Celebrate Unsung Heroes of Public Health in “EXTRA LIFE: A SHORT HISTORY OF LIVING LONGER” starting May 11

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New Four-Part Series Explores the Life-Extending Role of Science, Medicine and Public Health

May 11, 2021 on PBS

Amid COVID-19 Pandemic, Steven Johnson and David Olusoga Guide Viewers Through Three Centuries of Health Innovations


EXTRA LIFE: A SHORT HISTORY OF LIVING LONGER, a new four-part series from Nutopia that examines the science and medical innovations that conquered some of the world’s deadliest diseases and doubled life expectancies for many across the globe, will air Tuesdays, May 11-June 1 at 8:00 p.m. on PBS, and stream via and the PBS Video app.

Set in the context of today’s COVID-19 crisis, this series explores the lessons learned from previous global pandemics—including smallpox, cholera, the Spanish flu and others—and reveals how scientists, doctors, self-experimenters and activists launched a public health revolution, saving millions of lives, fundamentally changing how we think about illness and ultimately paving the way for modern medicine.

David Olusoga holding up petri dish
David Olusoga

Best-selling author Steven Johnson (The Ghost Map, HOW WE GOT TO NOW) and historian and broadcaster David Olusoga (CIVILIZATIONS, “Black & British: A Forgotten History”) combine expertise to guide viewers across 300 years of medical innovation, and go behind the scenes of modern medicine to meet the unsung heroes who are tackling COVID-19 and other public health threats. Johnson and Olusoga shed light on scientific breakthroughs and reveal how collective efforts around the world can lead to extraordinary outcomes, including doubling the human lifespan in under a century.

While the series features many leading public health authorities and scientists on the front lines of the current pandemic, EXTRA LIFE examines the bigger picture and sparks a global conversation about how we’ve learned to save lives. The series explores how the pioneering approaches and innovative medical triumphs of the past provided a blueprint for our future in the battle to live longer.

The series is particularly sensitive to the cultural blind spots that influenced our approach to health, tracing the origins of inoculation back to Africa, long before the discovery of vaccination in the west, and highlighting the often-overlooked inequalities in access to health.

“Now more than ever, we need powerful storytelling that captures and explains the achievements in public health and medicine over the past few centuries,” said Johnson. “The fact that we have doubled life expectancy may well be the single most important development in modern history.”

David Olusoga rolling out a map.
David Olusoga rolling out a map.

“The revolution in medicine and public health that has taken place over the past three centuries is one of the greatest achievements of all time,” said Olusoga. “The series is a history of unsung heroes and forgotten pioneers whose incredible stories deserve to be better known.”


Each episode will explore one aspect of public health that has played a central role in our battle to live longer.

Episode One: “Vaccines” explores the history and use of vaccination, from early practices in Africa introduced to America during the slave trade and Thomas Jefferson’s clinical trials, to the first anti-vax protests in the 19th century and COVID-19 today.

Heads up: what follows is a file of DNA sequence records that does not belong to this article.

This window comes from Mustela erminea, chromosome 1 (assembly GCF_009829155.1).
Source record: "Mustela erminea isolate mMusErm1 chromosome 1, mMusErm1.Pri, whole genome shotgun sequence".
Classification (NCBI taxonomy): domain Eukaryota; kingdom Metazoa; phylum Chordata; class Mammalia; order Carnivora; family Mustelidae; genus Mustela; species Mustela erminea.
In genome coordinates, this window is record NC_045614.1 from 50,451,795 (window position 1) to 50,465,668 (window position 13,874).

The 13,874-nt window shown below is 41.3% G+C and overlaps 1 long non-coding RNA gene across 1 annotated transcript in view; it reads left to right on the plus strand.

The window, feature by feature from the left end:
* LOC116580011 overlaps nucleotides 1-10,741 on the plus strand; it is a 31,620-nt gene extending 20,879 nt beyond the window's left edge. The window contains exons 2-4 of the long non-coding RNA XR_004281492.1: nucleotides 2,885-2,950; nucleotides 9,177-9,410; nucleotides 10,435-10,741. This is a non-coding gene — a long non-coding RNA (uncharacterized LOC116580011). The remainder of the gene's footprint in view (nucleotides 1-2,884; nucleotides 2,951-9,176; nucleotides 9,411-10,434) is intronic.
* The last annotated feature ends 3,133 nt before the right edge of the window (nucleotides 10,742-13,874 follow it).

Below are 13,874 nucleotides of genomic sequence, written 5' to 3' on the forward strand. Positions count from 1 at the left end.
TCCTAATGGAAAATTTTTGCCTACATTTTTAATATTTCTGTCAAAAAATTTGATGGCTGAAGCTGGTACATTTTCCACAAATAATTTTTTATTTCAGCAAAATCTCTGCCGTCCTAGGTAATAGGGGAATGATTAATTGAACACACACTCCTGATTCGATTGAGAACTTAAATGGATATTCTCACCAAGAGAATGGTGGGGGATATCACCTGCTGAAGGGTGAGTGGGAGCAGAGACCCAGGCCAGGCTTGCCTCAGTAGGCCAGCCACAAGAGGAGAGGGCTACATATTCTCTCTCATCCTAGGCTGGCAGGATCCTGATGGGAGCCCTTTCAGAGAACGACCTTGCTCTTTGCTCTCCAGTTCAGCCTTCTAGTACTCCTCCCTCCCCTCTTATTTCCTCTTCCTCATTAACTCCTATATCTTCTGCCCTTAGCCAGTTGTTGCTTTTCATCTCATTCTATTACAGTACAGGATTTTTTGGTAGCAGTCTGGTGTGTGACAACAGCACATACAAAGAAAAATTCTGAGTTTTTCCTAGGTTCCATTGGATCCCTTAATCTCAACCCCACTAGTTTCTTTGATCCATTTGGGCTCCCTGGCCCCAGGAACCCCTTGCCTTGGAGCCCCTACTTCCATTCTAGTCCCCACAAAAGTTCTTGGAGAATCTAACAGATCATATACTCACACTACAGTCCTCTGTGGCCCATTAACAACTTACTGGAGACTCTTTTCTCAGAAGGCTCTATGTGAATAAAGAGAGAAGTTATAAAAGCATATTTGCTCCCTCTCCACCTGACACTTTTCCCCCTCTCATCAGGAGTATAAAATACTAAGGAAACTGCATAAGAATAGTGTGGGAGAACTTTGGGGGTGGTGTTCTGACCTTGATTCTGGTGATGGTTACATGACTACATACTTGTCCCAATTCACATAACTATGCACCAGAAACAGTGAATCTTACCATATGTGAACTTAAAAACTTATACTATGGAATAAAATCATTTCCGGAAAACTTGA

Episode Two: “Medical Drugs” focuses on the more recent medical inventions that combat illness directly, particularly antibiotics, and the development of antiviral drugs for HIV. Knowledge of how to produce safe, effective drugs and distribute them quickly around the globe now underpins work to find treatments for COVID-19.

Episode Three: “Data” looks at how the emergence of fact-based research, data mapping and analysis has improved public health. The practice evolved out of the 19th century science of epidemiology and cholera mortality reports in the 1840s, where the now ubiquitous “curve” of an epidemic was first documented.

Episode Four: “Behavior” examines the importance of public engagement during a health crisis, from the discovery that the simple act of handwashing could save lives in a 19th century Viennese maternity hospital, to facemasks and lockdowns used to combat the Spanish flu 100 years ago, along with what we are experiencing today.


EXTRA LIFE: A SHORT HISTORY OF LIVING LONGER is a multiplatform collaboration. The series will be accompanied by an extensive education outreach component in partnership with The Pulitzer Center, which will distribute resources to schools and colleges.

The New York Times Magazine will publish a special issue, featuring a lead article by Johnson, that will delve into the larger history of science, medicine and public health. The issue will also feature data visualizations and articles by historians and other science writers.

Timed to the series premiere, Riverhead will publish a book authored by Johnson titled EXTRA LIFE: A Short History of Living Longer (Riverhead Books, an imprint of Penguin Random House; on sale May 11, 2021). Johnson is the best-selling author of 12 books, including The Ghost Map, one of the seminal books on epidemics.


EXTRA LIFE: A SHORT HISTORY OF LIVING LONGER will stream simultaneously with broadcast and be available on all station-branded PBS platforms, including and the PBS Video app, available on iOS, Android, Roku, Apple TV, Amazon Fire TV, Android TV, Samsung Smart TV and Chromecast.